He stated clearly, “I think fractional reserve banking is wrong. It is a breach of sound property rights and contract.”
Interestingly, he pointed out that he tries to seek consensus when debating in the Commons, standing at the end of the benches speaking to both sides, rather than from directly across. “We’re never going to move forward just making political points”, he said.
He emphasised something which was a common theme among many attendees through the course of the day, “What is great is that Positive Money picked a practical proposal, an idea which is capable of appealing to left and right. An idea which transcends partisanship. It cuts through that Tower of Babel.”
He reminded us that “This battle which Ben and others are fighting has very much been won before, in 1844” which was the year of the Bank Charter Act which prohibited banks printing their own bank notes.
Ben Dyson was next up saying he had “a huge amount of information in the next hour”.
He started from the beginning pointing out that money is not taught at school. He got to asking himself, “where is all this money coming from?” One day, in the library of the School of Oriental and African Studies, the spine of a book caught his eye. It was “The Grip of Death” by Mike Rowbotham. Thinking it must be a crime thriller that had been misfiled, “the librarian in me”, made him reach up to take it off the shelf. He then realised the subtitle, “A study of modern money, debt slavery and destructive economics”.
He was hooked, and the rest is history.
He said there were 3 Key Questions that needed answers: Who creates money? How much money do they create? What do they do with the money they create?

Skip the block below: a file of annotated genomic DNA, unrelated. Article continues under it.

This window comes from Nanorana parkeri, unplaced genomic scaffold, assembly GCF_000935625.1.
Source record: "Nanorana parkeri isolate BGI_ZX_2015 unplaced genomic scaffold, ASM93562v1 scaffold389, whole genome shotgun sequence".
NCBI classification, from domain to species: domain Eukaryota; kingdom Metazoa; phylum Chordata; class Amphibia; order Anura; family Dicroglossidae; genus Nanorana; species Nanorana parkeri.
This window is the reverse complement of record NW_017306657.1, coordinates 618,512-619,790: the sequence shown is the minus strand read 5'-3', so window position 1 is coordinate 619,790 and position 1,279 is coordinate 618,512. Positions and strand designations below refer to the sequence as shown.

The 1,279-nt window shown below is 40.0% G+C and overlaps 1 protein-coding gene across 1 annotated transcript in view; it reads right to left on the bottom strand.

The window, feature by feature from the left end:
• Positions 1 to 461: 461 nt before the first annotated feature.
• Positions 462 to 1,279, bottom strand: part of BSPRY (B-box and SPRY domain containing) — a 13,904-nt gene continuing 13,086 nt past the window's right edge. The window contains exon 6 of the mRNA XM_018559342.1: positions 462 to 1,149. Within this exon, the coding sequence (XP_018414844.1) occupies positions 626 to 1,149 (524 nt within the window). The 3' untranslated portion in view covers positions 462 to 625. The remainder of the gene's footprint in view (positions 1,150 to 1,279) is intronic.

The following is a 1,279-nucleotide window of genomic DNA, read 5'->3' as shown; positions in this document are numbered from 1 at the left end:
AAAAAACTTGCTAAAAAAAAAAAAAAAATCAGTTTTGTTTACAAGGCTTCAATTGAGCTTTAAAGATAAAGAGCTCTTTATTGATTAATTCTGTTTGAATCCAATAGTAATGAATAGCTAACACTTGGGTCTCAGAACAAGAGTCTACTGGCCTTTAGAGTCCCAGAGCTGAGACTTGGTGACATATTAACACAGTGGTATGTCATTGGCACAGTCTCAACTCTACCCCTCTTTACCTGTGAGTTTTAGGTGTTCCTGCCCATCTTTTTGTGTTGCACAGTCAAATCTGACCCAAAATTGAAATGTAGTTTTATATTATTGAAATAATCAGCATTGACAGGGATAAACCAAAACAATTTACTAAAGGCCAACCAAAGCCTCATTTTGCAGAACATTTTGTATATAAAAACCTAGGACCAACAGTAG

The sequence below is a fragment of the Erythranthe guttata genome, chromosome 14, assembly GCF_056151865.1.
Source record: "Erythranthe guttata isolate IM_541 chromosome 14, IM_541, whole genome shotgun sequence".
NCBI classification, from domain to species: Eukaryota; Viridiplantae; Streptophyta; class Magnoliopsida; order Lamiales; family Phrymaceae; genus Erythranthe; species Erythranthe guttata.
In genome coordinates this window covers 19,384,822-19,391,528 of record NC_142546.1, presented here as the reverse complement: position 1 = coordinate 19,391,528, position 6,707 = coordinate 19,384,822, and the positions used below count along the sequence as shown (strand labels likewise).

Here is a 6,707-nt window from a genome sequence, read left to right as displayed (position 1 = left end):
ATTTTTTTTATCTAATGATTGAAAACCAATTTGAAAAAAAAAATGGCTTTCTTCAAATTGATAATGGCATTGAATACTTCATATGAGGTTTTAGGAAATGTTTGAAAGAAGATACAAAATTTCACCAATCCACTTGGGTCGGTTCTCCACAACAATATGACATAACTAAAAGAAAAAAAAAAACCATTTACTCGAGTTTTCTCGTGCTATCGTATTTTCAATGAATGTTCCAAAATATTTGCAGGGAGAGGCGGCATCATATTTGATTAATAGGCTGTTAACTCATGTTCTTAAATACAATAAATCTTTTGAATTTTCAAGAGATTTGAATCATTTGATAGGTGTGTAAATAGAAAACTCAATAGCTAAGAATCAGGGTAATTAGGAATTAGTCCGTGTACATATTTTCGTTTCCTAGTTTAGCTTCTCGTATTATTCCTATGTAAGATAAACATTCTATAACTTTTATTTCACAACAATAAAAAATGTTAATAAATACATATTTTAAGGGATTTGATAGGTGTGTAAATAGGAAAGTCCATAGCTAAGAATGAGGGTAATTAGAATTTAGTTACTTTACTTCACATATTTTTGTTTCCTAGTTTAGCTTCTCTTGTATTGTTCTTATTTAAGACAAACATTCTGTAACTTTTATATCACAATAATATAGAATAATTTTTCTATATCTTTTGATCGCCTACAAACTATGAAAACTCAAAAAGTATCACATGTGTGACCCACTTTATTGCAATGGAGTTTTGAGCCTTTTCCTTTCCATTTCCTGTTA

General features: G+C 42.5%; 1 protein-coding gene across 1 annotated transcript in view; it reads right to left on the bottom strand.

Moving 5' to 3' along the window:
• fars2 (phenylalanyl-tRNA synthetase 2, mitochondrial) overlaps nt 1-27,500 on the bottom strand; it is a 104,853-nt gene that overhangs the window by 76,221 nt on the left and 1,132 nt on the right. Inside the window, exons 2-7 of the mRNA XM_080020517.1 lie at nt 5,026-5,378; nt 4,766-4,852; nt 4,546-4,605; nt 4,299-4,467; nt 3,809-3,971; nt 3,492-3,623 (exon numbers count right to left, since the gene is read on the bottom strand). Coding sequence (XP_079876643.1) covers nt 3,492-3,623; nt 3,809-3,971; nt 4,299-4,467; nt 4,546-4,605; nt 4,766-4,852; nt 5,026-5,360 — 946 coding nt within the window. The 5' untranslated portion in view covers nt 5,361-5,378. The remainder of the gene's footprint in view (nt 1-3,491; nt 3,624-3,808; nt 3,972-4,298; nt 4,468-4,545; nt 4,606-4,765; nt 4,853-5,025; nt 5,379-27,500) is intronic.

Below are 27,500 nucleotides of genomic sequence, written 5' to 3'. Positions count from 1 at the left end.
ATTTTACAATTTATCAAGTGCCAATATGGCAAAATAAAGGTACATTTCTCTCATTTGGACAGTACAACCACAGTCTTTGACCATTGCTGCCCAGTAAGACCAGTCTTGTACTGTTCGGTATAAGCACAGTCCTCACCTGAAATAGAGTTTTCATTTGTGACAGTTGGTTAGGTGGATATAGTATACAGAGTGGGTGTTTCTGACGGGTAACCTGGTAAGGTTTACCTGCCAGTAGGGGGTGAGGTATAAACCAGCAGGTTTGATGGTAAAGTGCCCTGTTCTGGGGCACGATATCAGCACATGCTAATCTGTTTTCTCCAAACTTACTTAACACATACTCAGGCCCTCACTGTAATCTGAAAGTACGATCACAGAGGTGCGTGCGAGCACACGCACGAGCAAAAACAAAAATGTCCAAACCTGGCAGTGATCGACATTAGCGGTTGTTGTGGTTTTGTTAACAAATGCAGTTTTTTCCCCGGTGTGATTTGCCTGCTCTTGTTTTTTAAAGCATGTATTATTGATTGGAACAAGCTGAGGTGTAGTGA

1. Who creates it?
He said, “We have a fully privatised money system” but few people are aware of that fact (except the 200 plus who were crammed into the theatre!) He stated that even people at the Treasury don’t necessarily understand it. There is no conspiracy, it is just they don’t understand it.
2. How much do they create?
Ben explained that cash in the UK economy is £57 billion, whereas there is £2,200 billion in digital money. Another question, in this regard, is “who decides how much to create?” Every bank loan creates new money – most people in the bank don’t understand that. He explained how the sales culture in the modern banking industry incentivises bank staff to lend.
He showed an interview he had done with Paul Moore, the HBOS Whistleblower, who emphasised this unfortunate fact.
In short, bank staff are making loans without realising that every loan creates new money – and they have massive incentives to do this, which overrules the prudence of bank lending. This sales culture pushes the money supply. The automation of the modern lending process facilitates this culture.
As Moore suggested, the modern bank is a form of supermarket retailing operation.